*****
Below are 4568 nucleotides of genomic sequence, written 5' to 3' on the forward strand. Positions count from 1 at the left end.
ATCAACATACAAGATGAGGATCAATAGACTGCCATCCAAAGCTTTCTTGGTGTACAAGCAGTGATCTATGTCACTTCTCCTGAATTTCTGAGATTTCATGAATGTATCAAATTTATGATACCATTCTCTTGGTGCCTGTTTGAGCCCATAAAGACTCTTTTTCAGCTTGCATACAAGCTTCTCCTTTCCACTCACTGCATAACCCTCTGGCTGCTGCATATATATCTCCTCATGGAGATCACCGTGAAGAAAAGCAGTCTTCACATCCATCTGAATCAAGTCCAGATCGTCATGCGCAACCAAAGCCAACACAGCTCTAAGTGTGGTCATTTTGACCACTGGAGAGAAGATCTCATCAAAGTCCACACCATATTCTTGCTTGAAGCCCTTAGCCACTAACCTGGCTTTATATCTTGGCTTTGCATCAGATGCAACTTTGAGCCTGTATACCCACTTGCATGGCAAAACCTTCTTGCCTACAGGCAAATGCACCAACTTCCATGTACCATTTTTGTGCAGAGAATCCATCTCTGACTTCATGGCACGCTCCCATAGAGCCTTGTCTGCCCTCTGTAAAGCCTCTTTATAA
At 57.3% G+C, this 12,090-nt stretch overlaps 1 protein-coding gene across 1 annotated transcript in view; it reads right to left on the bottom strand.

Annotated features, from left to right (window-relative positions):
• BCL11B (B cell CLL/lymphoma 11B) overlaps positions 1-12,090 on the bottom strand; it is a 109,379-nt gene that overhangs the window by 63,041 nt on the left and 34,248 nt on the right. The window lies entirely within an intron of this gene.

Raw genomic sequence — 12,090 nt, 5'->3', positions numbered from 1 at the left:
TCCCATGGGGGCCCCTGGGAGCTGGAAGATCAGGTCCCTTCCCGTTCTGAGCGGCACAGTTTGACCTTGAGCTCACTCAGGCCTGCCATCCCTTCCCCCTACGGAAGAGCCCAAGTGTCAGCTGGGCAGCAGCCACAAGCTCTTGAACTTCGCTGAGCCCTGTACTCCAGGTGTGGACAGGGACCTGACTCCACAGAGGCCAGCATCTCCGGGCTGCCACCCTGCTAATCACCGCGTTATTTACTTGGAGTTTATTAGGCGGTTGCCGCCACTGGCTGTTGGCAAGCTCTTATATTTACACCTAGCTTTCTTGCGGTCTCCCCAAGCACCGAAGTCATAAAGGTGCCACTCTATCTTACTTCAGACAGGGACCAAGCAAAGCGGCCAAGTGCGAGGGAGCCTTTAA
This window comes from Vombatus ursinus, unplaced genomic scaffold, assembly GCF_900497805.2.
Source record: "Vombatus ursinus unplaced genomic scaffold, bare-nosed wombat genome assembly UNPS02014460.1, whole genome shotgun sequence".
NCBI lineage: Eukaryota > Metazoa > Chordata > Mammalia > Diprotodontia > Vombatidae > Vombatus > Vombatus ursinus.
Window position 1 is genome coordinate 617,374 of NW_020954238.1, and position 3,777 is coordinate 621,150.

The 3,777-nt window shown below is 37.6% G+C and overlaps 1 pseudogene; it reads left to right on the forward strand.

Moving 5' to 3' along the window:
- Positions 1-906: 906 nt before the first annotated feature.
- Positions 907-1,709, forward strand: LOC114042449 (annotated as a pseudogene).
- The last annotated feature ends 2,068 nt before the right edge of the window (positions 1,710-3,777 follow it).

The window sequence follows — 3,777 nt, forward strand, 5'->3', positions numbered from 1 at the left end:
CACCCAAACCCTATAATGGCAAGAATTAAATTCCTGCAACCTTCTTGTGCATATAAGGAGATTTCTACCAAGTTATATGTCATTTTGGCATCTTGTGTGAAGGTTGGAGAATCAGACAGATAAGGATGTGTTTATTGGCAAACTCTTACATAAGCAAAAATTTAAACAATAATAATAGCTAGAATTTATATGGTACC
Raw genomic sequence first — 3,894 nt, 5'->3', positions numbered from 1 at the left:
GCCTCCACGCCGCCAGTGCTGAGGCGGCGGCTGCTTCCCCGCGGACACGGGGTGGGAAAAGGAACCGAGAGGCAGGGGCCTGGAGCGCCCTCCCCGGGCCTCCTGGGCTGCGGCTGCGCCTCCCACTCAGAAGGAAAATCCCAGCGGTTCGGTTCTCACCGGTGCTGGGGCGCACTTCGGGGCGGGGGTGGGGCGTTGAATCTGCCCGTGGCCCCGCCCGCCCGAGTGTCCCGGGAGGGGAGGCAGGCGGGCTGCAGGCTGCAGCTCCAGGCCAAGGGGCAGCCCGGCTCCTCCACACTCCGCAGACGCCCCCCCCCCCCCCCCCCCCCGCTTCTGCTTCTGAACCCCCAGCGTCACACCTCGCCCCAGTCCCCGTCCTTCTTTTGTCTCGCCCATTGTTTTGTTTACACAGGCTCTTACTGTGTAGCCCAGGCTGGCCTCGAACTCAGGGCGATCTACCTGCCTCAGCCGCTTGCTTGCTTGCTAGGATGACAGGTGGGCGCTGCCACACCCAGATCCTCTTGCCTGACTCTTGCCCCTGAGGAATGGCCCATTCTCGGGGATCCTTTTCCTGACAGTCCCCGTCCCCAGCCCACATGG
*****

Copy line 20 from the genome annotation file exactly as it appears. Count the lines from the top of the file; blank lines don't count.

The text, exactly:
GCCTCCACGCCGCCAGTGCTGAGGCGGCGGCTGCTTCCCCGCGGACACGGGGTGGGAAAAGGAACCGAGAGGCAGGGGCCTGGAGCGCCCTCCCCGGGCCTCCTGGGCTGCGGCTGCGCCTCCCACTCAGAAGGAAAATCCCAGCGGTTCGGTTCTCACCGGTGCTGGGGCGCACTTCGGGGCGGGGGTGGGGCGTTGAATCTGCCCGTGGCCCCGCCCGCCCGAGTGTCCCGGGAGGGGAGGCAGGCGGGCTGCAGGCTGCAGCTCCAGGCCAAGGGGCAGCCCGGCTCCTCCACACTCCGCAGACGCCCCCCCCCCCCCCCCCCCCCGCTTCTGCTTCTGAACCCCCAGCGTCACACCTCGCCCCAGTCCCCGTCCTTCTTTTGTCTCGCCCATTGTTTTGTTTACACAGGCTCTTACTGTGTAGCCCAGGCTGGCCTCGAACTCAGGGCGATCTACCTGCCTCAGCCGCTTGCTTGCTTGCTAGGATGACAGGTGGGCGCTGCCACACCCAGATCCTCTTGCCTGACTCTTGCCCCTGAGGAATGGCCCATTCTCGGGGATCCTTTTCCTGACAGTCCCCGTCCCCAGCCCACATGG